So who ‘owns’ the family’s collection of content and data in this case? We would suggest the more important point here is how companies are developing proposition that are able to service the multiple use cases of each potential user.

Many of us are already personally experienced in the practical implications of this; for example, it is common for a family to share an Apple iTunes log-on. The family’s main devices are set up using a single Apple account and this becomes the identity that drives apps, music, film and TV content.

Creating a proposition for families

midata will see significant growth in Personal Data Stores, but we believe the key to creating a proposition for the family is to consider how they behave together. As mentioned above, it goes beyond the joint sharing of devices; it is actually sharing an experience and an activity together that presents the greatest midata opportunity.

An interesting example here is the many Family Games mobile apps. The games are usually classified into age groups – Preschoolers (2-4), Little Kids (5-7), Big Kids (8-9), Tweens (10-12), Teens (13+), and are increasingly available across platform on mobile devices, TV and games consoles. Popular games such as GameRoom, Pictureka! Bop iI!, The Game Of Life, Learning, Monopoly, Where’s Waldo? Traveler’s Quest and Scrabble all allow families to interact and compete on collaborative games together.

This is not simply interesting, but is exactly the model that companies need to consider when forming their propositions. Companies are also increasingly turning to this type of “gamification” as a way to interact with consumers and improve their customer service and brand recognition. It is also a way of forming relationships with different generations of consumer.

The emerging gamification phenomena can further create a healthy sense of fun and completion between the service provider and the consumer. For example Aviva offers a mobile app that allows customers to volunteer information about their driving in return for discounts and rewards. We believe that this will also be extended to the family in future developments.

Creating a proposition for communities

Individuals and families also belong to communities. Potentially, even more than offering products and services tailored to the family, there is an incredible opportunity in connecting consumers within communities and helping them to understand how they interact and compare with each other. To a great extent Social Media is already acting in this way. But when a company is able to deliver back data on behaviours – both of the individual and how this compares to the collective – and complement it with unstructured Big Data sources, we really begin to see how the‘ Internet of Things’ (IoT) can be leveraged to create innovative propositions for communities of people.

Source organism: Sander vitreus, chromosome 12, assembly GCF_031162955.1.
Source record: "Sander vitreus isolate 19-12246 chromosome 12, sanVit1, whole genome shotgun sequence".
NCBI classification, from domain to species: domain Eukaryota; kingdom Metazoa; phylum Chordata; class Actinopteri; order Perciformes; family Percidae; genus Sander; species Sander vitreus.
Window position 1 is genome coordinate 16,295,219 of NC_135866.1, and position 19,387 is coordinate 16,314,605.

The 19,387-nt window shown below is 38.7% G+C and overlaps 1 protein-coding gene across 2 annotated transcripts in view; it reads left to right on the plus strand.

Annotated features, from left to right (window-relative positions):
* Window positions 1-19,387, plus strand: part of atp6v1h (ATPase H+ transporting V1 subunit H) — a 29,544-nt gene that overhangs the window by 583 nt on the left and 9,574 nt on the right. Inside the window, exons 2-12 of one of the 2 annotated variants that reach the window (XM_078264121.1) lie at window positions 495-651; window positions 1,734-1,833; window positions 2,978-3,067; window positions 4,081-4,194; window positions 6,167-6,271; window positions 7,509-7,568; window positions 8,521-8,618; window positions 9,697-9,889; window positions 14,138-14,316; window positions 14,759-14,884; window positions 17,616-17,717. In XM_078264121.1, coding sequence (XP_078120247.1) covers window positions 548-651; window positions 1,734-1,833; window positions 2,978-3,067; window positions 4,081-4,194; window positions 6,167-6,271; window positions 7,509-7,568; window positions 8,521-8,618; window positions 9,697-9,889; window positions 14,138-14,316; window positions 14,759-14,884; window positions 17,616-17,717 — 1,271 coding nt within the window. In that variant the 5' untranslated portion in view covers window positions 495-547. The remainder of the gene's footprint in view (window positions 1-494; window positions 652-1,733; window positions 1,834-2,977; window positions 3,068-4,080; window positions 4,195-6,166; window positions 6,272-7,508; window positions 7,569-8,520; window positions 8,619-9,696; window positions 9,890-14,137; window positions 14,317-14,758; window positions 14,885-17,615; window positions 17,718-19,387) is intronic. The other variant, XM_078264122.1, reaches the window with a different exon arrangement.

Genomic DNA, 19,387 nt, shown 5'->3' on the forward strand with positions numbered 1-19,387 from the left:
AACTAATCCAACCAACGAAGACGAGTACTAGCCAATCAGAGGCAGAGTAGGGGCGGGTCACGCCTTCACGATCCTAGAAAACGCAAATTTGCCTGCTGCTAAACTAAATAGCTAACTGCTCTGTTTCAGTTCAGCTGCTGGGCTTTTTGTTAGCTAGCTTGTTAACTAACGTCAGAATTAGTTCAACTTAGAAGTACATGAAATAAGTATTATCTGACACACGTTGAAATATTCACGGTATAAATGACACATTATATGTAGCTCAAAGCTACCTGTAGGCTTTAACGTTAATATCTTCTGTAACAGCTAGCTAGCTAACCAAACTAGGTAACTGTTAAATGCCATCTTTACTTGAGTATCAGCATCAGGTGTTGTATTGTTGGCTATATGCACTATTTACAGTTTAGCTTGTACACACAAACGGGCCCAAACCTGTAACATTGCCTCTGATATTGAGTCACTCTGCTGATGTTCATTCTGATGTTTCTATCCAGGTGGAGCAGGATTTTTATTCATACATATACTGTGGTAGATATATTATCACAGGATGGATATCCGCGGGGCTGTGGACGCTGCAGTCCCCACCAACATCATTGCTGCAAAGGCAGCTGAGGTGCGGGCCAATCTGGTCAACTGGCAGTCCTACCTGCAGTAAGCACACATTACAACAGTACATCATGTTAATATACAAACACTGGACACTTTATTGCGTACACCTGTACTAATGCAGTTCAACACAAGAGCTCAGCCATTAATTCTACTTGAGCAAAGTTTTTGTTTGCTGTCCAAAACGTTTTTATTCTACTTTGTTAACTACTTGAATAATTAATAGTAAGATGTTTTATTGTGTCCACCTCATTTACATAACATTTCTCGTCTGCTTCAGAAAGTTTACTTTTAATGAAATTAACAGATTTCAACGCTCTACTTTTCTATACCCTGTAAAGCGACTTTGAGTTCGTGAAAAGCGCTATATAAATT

Few companies, however, are in a position to readily cope with the idea of associated records. This is often due to a number of legacy factors, such as the architecture of existing systems and databases. In our experience, this is predominately due to a company not grouping its customers together or relating their data at the heart of its business. Many CRM systems, such as SalesForce, are used for this purpose, but they will rarely have all available customer data contained within them.

A question that needs to be worked through is how the development of a data-based proposition for communities or groups is administered. It needs to be done so in a way that every individual has the right to access their own data, but is clear on what aspects of each other’s data can be accessed outside of the community/group view. This will be addressed in more detail in our next midata white paper.

Creating a proposition for devices

Another aspect of making data available to customers is the need for companies to consider how, when and where the user will consume the data. They can then take actions based on the variety of different devices being used.

For example, a user’s needs in accessing data on their smartphone may be very different to the data they want to access from their desktop. Timely alerts and updates on actions they need to take (or that you suggest they could take) might be highly appropriate to someone on the move, but constant pop ups and a need to log into self-service on their desktop PC may be a barrier to the free exchange of data that the midata legislation represents. As such companies looking to create propositions that are appropriate across all devices should consider applying the optimal user interface and user X/UI experience for each device in use.

We believe that to truly unlock potential propositions, business need to look beyond the obvious. The proliferation of so many more intelligent devices creates a wealth of additional data suitable for use by the customer.

Creating a proposition for houses

It is also important to think about how connected devices will act in the home context in the future. Many companies have long been focused on communicating with customers at home and intelligent home technology – and the data it can return – offers many possibilities. For example, the forthcoming smart metering boom offers opportunities for energy companies to provide additional services to customers based around returning personal data to them in a proactive way to help them lower consumption.